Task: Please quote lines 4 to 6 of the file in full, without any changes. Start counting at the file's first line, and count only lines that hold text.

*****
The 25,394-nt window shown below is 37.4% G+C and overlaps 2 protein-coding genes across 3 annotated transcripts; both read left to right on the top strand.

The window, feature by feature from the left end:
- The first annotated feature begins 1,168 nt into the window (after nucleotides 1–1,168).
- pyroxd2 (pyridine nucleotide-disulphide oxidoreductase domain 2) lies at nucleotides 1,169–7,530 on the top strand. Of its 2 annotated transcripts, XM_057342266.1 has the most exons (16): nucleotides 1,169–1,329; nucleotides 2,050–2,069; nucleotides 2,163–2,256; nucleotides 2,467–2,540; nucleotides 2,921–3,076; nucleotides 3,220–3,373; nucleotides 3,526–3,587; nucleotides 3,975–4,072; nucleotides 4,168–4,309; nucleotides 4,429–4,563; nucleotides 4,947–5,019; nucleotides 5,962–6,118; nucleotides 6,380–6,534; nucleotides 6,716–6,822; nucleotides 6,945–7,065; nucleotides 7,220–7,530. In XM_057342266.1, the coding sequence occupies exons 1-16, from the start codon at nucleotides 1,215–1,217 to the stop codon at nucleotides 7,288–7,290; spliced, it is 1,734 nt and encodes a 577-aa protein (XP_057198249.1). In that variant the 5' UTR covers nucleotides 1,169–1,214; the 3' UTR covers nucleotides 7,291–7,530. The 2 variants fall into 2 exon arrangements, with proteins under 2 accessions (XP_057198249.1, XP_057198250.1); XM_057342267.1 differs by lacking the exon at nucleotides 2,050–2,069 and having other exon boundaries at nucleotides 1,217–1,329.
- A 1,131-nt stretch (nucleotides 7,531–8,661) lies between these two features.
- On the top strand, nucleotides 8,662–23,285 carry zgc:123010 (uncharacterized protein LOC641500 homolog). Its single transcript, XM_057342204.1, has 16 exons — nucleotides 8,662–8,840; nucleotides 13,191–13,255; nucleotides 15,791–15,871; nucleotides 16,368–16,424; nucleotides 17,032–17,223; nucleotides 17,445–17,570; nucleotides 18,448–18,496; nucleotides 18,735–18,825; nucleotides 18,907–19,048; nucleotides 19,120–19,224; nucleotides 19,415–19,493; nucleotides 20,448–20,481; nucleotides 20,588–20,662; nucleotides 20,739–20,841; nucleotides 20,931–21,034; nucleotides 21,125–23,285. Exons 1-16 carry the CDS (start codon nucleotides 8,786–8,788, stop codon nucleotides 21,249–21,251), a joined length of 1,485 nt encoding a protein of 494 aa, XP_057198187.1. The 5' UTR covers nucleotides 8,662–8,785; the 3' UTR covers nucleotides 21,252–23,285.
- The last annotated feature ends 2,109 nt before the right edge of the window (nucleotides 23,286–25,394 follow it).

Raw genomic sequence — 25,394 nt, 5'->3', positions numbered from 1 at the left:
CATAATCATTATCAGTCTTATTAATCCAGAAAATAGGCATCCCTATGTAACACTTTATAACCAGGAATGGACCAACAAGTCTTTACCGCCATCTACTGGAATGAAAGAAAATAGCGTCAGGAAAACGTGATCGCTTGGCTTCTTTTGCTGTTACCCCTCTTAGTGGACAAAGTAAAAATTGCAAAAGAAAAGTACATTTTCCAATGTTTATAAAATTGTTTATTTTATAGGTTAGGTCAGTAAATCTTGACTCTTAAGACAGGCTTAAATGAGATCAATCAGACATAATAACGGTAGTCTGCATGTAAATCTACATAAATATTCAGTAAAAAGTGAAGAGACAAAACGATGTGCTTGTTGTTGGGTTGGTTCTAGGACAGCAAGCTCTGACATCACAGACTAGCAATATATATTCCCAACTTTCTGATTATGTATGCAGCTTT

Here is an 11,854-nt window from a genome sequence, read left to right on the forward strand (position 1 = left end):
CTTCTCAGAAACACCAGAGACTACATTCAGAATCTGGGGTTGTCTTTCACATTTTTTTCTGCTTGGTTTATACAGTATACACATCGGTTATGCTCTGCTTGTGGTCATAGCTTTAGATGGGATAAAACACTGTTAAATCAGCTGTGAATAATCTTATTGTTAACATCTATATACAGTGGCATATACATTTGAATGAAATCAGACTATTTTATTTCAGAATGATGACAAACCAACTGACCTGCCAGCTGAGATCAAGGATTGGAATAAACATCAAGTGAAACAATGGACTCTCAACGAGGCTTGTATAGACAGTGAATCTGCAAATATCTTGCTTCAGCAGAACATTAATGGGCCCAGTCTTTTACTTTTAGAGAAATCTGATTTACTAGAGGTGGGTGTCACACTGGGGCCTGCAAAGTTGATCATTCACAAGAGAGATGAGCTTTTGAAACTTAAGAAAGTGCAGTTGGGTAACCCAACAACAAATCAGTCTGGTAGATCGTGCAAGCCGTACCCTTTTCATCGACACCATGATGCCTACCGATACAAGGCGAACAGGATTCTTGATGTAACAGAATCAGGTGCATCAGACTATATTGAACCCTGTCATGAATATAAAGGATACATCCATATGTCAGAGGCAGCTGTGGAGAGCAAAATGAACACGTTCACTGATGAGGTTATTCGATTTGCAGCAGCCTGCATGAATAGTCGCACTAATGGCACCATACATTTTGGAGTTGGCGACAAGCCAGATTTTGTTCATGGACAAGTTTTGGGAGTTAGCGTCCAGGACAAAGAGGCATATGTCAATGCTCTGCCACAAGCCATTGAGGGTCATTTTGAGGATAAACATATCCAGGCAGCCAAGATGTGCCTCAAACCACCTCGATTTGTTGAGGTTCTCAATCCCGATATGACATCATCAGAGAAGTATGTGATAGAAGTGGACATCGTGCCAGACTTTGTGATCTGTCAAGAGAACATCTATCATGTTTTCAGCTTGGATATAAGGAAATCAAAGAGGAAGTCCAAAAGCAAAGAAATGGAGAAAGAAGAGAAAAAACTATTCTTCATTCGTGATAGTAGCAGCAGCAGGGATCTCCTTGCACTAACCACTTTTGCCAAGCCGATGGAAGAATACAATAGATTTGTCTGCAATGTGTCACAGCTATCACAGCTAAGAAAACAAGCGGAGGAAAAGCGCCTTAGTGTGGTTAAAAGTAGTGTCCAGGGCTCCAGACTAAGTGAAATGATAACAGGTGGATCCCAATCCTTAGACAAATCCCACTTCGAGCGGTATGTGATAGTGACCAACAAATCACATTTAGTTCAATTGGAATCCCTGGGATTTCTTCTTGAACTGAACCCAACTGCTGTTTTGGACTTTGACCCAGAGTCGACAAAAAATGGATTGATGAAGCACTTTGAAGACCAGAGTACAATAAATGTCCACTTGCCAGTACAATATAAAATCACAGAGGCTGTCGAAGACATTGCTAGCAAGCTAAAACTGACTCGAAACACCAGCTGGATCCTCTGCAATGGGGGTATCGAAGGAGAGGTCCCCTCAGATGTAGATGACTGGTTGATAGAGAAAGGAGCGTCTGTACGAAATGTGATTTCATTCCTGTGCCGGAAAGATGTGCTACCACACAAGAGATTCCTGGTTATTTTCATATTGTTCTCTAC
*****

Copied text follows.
- pyroxd2 (pyridine nucleotide-disulphide oxidoreductase domain 2) lies at nucleotides 1,169–7,530 on the top strand. Of its 2 annotated transcripts, XM_057342266.1 has the most exons (16): nucleotides 1,169–1,329; nucleotides 2,050–2,069; nucleotides 2,163–2,256; nucleotides 2,467–2,540; nucleotides 2,921–3,076; nucleotides 3,220–3,373; nucleotides 3,526–3,587; nucleotides 3,975–4,072; nucleotides 4,168–4,309; nucleotides 4,429–4,563; nucleotides 4,947–5,019; nucleotides 5,962–6,118; nucleotides 6,380–6,534; nucleotides 6,716–6,822; nucleotides 6,945–7,065; nucleotides 7,220–7,530. In XM_057342266.1, the coding sequence occupies exons 1-16, from the start codon at nucleotides 1,215–1,217 to the stop codon at nucleotides 7,288–7,290; spliced, it is 1,734 nt and encodes a 577-aa protein (XP_057198249.1). In that variant the 5' UTR covers nucleotides 1,169–1,214; the 3' UTR covers nucleotides 7,291–7,530. The 2 variants fall into 2 exon arrangements, with proteins under 2 accessions (XP_057198249.1, XP_057198250.1); XM_057342267.1 differs by lacking the exon at nucleotides 2,050–2,069 and having other exon boundaries at nucleotides 1,217–1,329.
- A 1,131-nt stretch (nucleotides 7,531–8,661) lies between these two features.
- On the top strand, nucleotides 8,662–23,285 carry zgc:123010 (uncharacterized protein LOC641500 homolog). Its single transcript, XM_057342204.1, has 16 exons — nucleotides 8,662–8,840; nucleotides 13,191–13,255; nucleotides 15,791–15,871; nucleotides 16,368–16,424; nucleotides 17,032–17,223; nucleotides 17,445–17,570; nucleotides 18,448–18,496; nucleotides 18,735–18,825; nucleotides 18,907–19,048; nucleotides 19,120–19,224; nucleotides 19,415–19,493; nucleotides 20,448–20,481; nucleotides 20,588–20,662; nucleotides 20,739–20,841; nucleotides 20,931–21,034; nucleotides 21,125–23,285. Exons 1-16 carry the CDS (start codon nucleotides 8,786–8,788, stop codon nucleotides 21,249–21,251), a joined length of 1,485 nt encoding a protein of 494 aa, XP_057198187.1. The 5' UTR covers nucleotides 8,662–8,785; the 3' UTR covers nucleotides 21,252–23,285.